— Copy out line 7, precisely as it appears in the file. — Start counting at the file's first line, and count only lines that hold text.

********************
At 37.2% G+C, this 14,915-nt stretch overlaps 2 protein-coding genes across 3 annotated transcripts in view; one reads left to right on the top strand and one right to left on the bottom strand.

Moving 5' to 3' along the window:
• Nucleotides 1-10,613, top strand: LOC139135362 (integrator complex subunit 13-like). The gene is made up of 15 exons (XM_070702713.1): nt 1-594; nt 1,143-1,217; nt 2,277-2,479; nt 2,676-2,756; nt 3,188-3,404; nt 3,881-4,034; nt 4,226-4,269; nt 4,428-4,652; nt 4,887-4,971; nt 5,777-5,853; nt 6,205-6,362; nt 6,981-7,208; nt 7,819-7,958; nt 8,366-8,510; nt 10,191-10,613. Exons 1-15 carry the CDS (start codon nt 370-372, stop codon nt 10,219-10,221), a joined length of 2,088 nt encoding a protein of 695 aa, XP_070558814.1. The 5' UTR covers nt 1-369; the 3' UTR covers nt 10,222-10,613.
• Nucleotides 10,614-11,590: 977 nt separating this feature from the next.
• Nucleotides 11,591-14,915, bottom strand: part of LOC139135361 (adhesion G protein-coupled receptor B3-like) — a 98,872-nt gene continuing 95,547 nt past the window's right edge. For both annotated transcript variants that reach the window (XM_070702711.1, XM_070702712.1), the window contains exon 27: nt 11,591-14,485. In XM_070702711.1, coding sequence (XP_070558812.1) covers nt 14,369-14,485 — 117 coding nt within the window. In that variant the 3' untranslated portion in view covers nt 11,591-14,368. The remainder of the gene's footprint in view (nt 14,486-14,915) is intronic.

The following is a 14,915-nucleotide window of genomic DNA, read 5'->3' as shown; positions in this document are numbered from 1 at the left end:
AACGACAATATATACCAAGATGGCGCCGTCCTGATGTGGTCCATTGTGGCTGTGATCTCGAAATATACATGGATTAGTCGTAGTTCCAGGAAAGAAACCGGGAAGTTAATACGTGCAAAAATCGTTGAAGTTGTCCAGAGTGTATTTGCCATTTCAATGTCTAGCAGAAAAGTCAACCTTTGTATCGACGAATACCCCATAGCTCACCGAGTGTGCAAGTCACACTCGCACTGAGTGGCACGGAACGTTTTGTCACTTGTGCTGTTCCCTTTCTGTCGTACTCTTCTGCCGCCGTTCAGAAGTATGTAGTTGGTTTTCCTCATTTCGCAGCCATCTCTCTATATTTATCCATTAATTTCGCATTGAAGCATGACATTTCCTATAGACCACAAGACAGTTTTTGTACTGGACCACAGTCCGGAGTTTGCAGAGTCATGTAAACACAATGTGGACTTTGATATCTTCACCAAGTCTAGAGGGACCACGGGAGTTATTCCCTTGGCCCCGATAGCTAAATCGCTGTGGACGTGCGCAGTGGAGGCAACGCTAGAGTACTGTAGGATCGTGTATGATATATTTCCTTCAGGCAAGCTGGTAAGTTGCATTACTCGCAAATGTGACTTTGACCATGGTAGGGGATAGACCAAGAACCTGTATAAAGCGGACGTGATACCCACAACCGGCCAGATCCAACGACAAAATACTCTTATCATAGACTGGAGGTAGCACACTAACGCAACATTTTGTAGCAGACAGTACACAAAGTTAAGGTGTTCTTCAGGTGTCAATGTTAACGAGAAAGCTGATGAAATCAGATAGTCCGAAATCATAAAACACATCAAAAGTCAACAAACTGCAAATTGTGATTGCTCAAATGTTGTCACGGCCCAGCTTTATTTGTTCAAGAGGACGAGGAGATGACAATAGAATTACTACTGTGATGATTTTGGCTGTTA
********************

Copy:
AACGACAATATATACCAAGATGGCGCCGTCCTGATGTGGTCCATTGTGGCTGTGATCTCGAAATATACATGGATTAGTCGTAGTTCCAGGAAAGAAACCGGGAAGTTAATACGTGCAAAAATCGTTGAAGTTGTCCAGAGTGTATTTGCCATTTCAATGTCTAGCAGAAAAGTCAACCTTTGTATCGACGAATACCCCATAGCTCACCGAGTGTGCAAGTCACACTCGCACTGAGTGGCACGGAACGTTTTGTCACTTGTGCTGTTCCCTTTCTGTCGTACTCTTCTGCCGCCGTTCAGAAGTATGTAGTTGGTTTTCCTCATTTCGCAGCCATCTCTCTATATTTATCCATTAATTTCGCATTGAAGCATGACATTTCCTATAGACCACAAGACAGTTTTTGTACTGGACCACAGTCCGGAGTTTGCAGAGTCATGTAAACACAATGTGGACTTTGATATCTTCACCAAGTCTAGAGGGACCACGGGAGTTATTCCCTTGGCCCCGATAGCTAAATCGCTGTGGACGTGCGCAGTGGAGGCAACGCTAGAGTACTGTAGGATCGTGTATGATATATTTCCTTCAGGCAAGCTGGTAAGTTGCATTACTCGCAAATGTGACTTTGACCATGGTAGGGGATAGACCAAGAACCTGTATAAAGCGGACGTGATACCCACAACCGGCCAGATCCAACGACAAAATACTCTTATCATAGACTGGAGGTAGCACACTAACGCAACATTTTGTAGCAGACAGTACACAAAGTTAAGGTGTTCTTCAGGTGTCAATGTTAACGAGAAAGCTGATGAAATCAGATAGTCCGAAATCATAAAACACATCAAAAGTCAACAAACTGCAAATTGTGATTGCTCAAATGTTGTCACGGCCCAGCTTTATTTGTTCAAGAGGACGAGGAGATGACAATAGAATTACTACTGTGATGATTTTGGCTGTTA